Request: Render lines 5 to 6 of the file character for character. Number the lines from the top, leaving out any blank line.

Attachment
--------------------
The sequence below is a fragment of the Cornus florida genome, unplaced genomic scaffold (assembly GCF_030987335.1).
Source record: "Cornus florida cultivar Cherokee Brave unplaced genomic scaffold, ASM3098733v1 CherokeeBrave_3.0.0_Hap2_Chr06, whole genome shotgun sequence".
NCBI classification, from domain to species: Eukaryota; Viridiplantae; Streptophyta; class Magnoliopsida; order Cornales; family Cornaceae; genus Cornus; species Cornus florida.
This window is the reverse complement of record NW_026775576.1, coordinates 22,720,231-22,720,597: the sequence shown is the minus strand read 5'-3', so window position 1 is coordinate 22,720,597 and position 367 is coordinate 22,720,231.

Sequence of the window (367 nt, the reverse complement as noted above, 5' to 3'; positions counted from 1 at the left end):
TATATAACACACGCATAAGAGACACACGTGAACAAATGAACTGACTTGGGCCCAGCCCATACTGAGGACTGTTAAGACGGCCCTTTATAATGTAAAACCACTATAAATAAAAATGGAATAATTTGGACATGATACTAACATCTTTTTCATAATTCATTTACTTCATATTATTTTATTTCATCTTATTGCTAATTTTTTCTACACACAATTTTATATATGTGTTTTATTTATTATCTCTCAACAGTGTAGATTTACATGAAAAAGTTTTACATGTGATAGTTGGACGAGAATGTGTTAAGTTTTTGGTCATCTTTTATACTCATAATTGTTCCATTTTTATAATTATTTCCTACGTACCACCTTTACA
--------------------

Sequence of the window (367 nt, the reverse complement as noted above, 5' to 3'; positions counted from 1 at the left end):
TATATAACACACGCATAAGAGACACACGTGAACAAATGAACTGACTTGGGCCCAGCCCATACTGAGGACTGTTAAGACGGCCCTTTATAATGTAAAACCACTATAAATAAAAATGGAATAATTTGGACATGATACTAACATCTTTTTCATAATTCATTTACTTCATATTATTTTATTTCATCTTATTGCTAATTTTTTCTACACACAATTTTATATATGTGTTTTATTTATTATCTCTCAACAGTGTAGATTTACATGAAAAAGTTTTACATGTGATAGTTGGACGAGAATGTGTTAAGTTTTTGGTCATCTTTTATACTCATAATTGTTCCATTTTTATAATTATTTCCTACGTACCACCTTTACA